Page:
Like all old saws, the old saw that the past is another country isn’t always true as the convulsions in Virginia re blackface vividly remind us. It reminds me too of my own turn in blackface, which is how I broke into show business.

A minstrel show was our first-grade play so we all corked up. This was in rural Maryland in the 50s. I don’t remember much from that year. I remember the smell of mimeograph paper, and I remember a kid in the corner sitting on a stool with a dunce cap on his head like a mule in the rain. Anyway, on parents’ night we performed a full slate of minstrel sketches of which I recall two in particular. One was the Tambo and Bones routine — one squirt piping to another, I swear to God, “Who was that lady I saw you with last night?” — and the other one a dance routine in which I participated.

I participated in two ways. First, I was given some kind of loose-limbed, jivey dance to do. Second, I was told I wasn’t good enough so they gave it to Billy Groff and I had to stand there clapping for him instead. It was one of those moments of searing humiliation a kid never forgets.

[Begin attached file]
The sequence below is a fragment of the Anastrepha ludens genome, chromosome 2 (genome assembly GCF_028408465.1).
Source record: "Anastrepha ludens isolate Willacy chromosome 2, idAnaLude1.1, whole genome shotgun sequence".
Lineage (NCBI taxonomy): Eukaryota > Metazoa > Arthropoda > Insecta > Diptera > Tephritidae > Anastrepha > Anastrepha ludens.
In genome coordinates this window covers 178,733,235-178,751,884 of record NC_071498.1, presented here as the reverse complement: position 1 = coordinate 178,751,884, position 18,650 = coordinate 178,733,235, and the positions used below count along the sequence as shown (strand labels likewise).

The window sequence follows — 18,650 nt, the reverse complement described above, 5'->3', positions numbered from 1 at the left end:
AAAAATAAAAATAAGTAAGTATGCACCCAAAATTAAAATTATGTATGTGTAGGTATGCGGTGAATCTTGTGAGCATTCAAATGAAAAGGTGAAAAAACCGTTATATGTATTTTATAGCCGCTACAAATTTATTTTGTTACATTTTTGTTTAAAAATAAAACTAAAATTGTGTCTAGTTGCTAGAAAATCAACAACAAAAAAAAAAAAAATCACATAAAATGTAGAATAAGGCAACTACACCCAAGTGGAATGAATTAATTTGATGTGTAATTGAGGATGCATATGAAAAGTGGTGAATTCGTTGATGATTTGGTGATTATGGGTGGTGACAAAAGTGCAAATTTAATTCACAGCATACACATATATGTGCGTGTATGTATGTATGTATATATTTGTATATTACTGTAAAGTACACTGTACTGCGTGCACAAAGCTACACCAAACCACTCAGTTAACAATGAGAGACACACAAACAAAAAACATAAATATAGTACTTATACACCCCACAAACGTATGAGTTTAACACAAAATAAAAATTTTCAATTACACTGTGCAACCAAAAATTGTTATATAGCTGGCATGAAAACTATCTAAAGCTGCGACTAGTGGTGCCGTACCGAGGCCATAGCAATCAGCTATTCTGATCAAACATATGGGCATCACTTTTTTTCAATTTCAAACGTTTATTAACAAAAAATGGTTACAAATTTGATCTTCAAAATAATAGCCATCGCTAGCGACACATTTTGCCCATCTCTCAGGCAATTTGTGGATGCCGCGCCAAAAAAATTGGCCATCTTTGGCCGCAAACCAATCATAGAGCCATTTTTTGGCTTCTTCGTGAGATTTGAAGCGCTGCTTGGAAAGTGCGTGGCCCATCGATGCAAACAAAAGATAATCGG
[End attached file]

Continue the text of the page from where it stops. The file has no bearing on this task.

So that’s two shots of poison in one hypo. And they stay in your blood. They dilute and diminish over the years, but CSI could still find them.

Eons later, my kids’ fourth-grade play was a parable about environmental awareness. A wood-chopper in the rainforest fell asleep and the spirits of the forest appeared and fluttered and whispered to him and he woke up a changed man who would no longer chop down (yay!) trees. It was brutally boring. It also annoyed me big-time. Elementary-school plays should be about kids having fun, the sillier the better. Miles ahead of a minstrel show. Still….


Song of the Day: The Diamonds, Little Darlin’




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